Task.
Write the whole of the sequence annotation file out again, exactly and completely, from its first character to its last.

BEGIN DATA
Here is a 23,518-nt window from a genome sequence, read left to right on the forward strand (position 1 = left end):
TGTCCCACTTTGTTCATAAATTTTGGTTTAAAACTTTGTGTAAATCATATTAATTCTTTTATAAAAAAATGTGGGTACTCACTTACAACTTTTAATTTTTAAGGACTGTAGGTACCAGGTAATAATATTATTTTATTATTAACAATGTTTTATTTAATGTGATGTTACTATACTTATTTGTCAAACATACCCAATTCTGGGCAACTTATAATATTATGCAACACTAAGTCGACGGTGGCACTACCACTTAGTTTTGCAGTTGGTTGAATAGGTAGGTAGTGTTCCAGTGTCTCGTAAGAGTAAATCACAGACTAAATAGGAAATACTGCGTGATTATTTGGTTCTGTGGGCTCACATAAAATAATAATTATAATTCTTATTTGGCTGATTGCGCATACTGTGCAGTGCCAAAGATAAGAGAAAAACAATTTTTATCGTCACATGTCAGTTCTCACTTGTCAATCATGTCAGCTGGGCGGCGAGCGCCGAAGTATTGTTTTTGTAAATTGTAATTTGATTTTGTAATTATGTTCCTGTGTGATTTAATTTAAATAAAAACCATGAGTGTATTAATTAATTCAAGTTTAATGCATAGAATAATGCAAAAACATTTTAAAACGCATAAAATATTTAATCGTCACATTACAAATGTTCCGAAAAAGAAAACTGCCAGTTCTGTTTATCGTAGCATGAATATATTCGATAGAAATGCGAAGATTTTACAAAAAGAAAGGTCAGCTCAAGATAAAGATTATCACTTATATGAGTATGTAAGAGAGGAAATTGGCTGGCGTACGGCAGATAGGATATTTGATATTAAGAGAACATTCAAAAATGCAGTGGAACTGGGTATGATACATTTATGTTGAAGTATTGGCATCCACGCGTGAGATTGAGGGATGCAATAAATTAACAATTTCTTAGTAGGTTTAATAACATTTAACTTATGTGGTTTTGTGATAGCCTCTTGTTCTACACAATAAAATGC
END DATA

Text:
Here is a 23,518-nt window from a genome sequence, read left to right on the forward strand (position 1 = left end):
TGTCCCACTTTGTTCATAAATTTTGGTTTAAAACTTTGTGTAAATCATATTAATTCTTTTATAAAAAAATGTGGGTACTCACTTACAACTTTTAATTTTTAAGGACTGTAGGTACCAGGTAATAATATTATTTTATTATTAACAATGTTTTATTTAATGTGATGTTACTATACTTATTTGTCAAACATACCCAATTCTGGGCAACTTATAATATTATGCAACACTAAGTCGACGGTGGCACTACCACTTAGTTTTGCAGTTGGTTGAATAGGTAGGTAGTGTTCCAGTGTCTCGTAAGAGTAAATCACAGACTAAATAGGAAATACTGCGTGATTATTTGGTTCTGTGGGCTCACATAAAATAATAATTATAATTCTTATTTGGCTGATTGCGCATACTGTGCAGTGCCAAAGATAAGAGAAAAACAATTTTTATCGTCACATGTCAGTTCTCACTTGTCAATCATGTCAGCTGGGCGGCGAGCGCCGAAGTATTGTTTTTGTAAATTGTAATTTGATTTTGTAATTATGTTCCTGTGTGATTTAATTTAAATAAAAACCATGAGTGTATTAATTAATTCAAGTTTAATGCATAGAATAATGCAAAAACATTTTAAAACGCATAAAATATTTAATCGTCACATTACAAATGTTCCGAAAAAGAAAACTGCCAGTTCTGTTTATCGTAGCATGAATATATTCGATAGAAATGCGAAGATTTTACAAAAAGAAAGGTCAGCTCAAGATAAAGATTATCACTTATATGAGTATGTAAGAGAGGAAATTGGCTGGCGTACGGCAGATAGGATATTTGATATTAAGAGAACATTCAAAAATGCAGTGGAACTGGGTATGATACATTTATGTTGAAGTATTGGCATCCACGCGTGAGATTGAGGGATGCAATAAATTAACAATTTCTTAGTAGGTTTAATAACATTTAACTTATGTGGTTTTGTGATAGCCTCTTGTTCTACACAATAAAATGC